Dare to be Daft

Kuan Yew has single-handedly popularized many words. Despot is one of them. Complacency another. The most recent word: daft.

While I do not agree with Kuan Yew that voters who vote for the opposition in order to spite the PAP are daft, I have no idea why it is getting so much attention. It is, after all, merely a piece of lowdown rhetoric which I suspect even Kuan Yew himself is not particularly proud of.  Unfortunately, even when Kuan Yew calls people daft, many daft Singaporeans seem to be daft about him. (Such as certain vacuum-heads who compulsively write to The Straits Times hoping to win the chance to do weights training with political testicles.)

What is truly insulting though is Kuan Yew’s other claim about himself and his government:

No country in the world has given its citizens an asset as valuable as what we’ve given every family here. And if you say that policy is at fault, you must be daft.

Give. In the Straits Times article on 28 January 2010, “Don’t cast protest vote over rising flat prices: MM,” the word “give” appears in one form or another no less than eight times to refer to the government giving the people something. No, Kuan Yew. You did not give us our flats. We worked, we earned our money to buy our flats. You sell them to us. And they are getting more and more expensive. Kuan Yew, stop seeing yourself as The Emperor-God of Singaporeans. Singaporeans work, often harder than you ever have, for what they own although you think they are lazy compared to the new immigrants from China.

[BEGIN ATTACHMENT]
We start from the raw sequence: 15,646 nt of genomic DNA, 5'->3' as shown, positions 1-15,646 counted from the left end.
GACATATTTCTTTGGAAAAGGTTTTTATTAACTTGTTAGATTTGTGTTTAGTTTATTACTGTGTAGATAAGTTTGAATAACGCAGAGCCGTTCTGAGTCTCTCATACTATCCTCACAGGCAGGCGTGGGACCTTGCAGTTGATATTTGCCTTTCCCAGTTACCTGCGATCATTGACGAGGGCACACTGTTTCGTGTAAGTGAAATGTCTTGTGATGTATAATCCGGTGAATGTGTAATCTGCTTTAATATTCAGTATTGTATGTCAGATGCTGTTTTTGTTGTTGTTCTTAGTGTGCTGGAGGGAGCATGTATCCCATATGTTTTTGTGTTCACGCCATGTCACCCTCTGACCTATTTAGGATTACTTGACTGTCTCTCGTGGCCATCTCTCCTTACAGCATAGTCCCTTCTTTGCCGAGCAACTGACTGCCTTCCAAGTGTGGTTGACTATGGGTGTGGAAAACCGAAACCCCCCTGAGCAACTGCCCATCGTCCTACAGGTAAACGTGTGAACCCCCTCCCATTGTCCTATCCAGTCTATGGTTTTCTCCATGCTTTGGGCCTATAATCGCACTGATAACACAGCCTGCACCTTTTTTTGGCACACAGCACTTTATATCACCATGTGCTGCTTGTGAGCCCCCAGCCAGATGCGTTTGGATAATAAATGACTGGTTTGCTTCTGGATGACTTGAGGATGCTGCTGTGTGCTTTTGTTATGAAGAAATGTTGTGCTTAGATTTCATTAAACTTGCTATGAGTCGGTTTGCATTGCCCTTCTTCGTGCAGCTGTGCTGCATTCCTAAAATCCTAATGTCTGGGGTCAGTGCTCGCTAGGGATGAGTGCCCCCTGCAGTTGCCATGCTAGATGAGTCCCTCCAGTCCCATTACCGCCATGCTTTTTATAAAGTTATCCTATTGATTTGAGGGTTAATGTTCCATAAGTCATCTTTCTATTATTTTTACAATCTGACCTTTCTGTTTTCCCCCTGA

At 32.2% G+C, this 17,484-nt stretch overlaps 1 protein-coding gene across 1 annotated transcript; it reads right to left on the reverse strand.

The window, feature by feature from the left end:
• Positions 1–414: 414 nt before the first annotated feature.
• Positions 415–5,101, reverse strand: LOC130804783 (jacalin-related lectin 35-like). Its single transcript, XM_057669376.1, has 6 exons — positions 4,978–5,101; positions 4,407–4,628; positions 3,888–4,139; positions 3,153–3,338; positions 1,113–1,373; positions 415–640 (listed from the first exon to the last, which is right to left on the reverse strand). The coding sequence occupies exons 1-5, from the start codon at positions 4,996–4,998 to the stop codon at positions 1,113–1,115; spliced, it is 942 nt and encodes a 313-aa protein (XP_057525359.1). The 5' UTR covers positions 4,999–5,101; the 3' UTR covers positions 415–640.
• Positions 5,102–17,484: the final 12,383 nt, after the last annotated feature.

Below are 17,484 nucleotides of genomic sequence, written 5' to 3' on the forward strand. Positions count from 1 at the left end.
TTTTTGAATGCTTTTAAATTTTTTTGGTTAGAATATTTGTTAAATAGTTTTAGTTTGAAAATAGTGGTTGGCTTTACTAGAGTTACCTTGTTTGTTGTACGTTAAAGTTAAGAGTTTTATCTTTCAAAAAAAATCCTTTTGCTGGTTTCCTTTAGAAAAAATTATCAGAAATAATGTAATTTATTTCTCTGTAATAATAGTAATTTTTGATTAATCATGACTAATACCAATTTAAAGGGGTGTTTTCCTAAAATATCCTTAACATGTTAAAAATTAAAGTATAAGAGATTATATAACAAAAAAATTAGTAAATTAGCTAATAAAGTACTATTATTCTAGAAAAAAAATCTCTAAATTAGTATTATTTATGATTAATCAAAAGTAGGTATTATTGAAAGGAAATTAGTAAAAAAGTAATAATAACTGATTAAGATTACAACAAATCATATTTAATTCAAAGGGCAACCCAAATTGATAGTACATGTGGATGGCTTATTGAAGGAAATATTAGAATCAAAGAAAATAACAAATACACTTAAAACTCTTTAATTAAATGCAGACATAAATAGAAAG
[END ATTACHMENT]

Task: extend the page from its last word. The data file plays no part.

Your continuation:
Policy is not at fault indeed. It is the sense of self-importance that plagues you and the government you have made. You believe that Singaporeans owe their lives to you and you are freely claiming whatever you want from them as and when you deem fit. You claim credit for every good in Singapore and disavow responsibility from every bad that results from what you have done. When you feel like it, you try to show off your humility such as by admitting that you are wrong about how bilingualism is practiced while simultaneously reinforcing the policy and projecting an image of enlightenment.

Cast a protest vote. Why not. At least, if I infer from Kuan Yew’s logic correctly, housing would be free if you cast a protest vote and a minister gets voted out. If the reader is not convinced, please refer to the following fascinating snippets of absurdity reported by Kuan Yew’s propaganda machine, The Straits Times: